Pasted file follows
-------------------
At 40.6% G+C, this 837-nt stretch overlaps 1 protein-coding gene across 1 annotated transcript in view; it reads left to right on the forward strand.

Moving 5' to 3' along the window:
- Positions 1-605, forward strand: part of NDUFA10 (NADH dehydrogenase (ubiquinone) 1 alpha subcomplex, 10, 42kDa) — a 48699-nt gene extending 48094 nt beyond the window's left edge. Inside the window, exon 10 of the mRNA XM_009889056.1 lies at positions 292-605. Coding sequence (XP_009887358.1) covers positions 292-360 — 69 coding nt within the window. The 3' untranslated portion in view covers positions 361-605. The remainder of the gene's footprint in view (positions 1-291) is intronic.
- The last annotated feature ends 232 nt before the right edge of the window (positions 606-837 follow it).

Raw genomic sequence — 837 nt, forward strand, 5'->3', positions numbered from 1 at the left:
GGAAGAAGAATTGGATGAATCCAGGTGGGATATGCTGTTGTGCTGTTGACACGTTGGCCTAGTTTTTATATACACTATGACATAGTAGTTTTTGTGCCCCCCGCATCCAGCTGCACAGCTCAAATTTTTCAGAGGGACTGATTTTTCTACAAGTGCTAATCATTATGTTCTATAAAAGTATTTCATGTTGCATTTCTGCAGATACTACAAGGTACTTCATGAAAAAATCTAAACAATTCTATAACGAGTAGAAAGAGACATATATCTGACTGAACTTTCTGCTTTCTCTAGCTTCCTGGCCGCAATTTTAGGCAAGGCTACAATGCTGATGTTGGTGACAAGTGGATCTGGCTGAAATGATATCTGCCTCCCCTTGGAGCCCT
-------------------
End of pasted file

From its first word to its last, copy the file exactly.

At 40.6% G+C, this 837-nt stretch overlaps 1 protein-coding gene across 1 annotated transcript in view; it reads left to right on the forward strand.

Moving 5' to 3' along the window:
- Positions 1-605, forward strand: part of NDUFA10 (NADH dehydrogenase (ubiquinone) 1 alpha subcomplex, 10, 42kDa) — a 48699-nt gene extending 48094 nt beyond the window's left edge. Inside the window, exon 10 of the mRNA XM_009889056.1 lies at positions 292-605. Coding sequence (XP_009887358.1) covers positions 292-360 — 69 coding nt within the window. The 3' untranslated portion in view covers positions 361-605. The remainder of the gene's footprint in view (positions 1-291) is intronic.
- The last annotated feature ends 232 nt before the right edge of the window (positions 606-837 follow it).

Raw genomic sequence — 837 nt, forward strand, 5'->3', positions numbered from 1 at the left:
GGAAGAAGAATTGGATGAATCCAGGTGGGATATGCTGTTGTGCTGTTGACACGTTGGCCTAGTTTTTATATACACTATGACATAGTAGTTTTTGTGCCCCCCGCATCCAGCTGCACAGCTCAAATTTTTCAGAGGGACTGATTTTTCTACAAGTGCTAATCATTATGTTCTATAAAAGTATTTCATGTTGCATTTCTGCAGATACTACAAGGTACTTCATGAAAAAATCTAAACAATTCTATAACGAGTAGAAAGAGACATATATCTGACTGAACTTTCTGCTTTCTCTAGCTTCCTGGCCGCAATTTTAGGCAAGGCTACAATGCTGATGTTGGTGACAAGTGGATCTGGCTGAAATGATATCTGCCTCCCCTTGGAGCCCT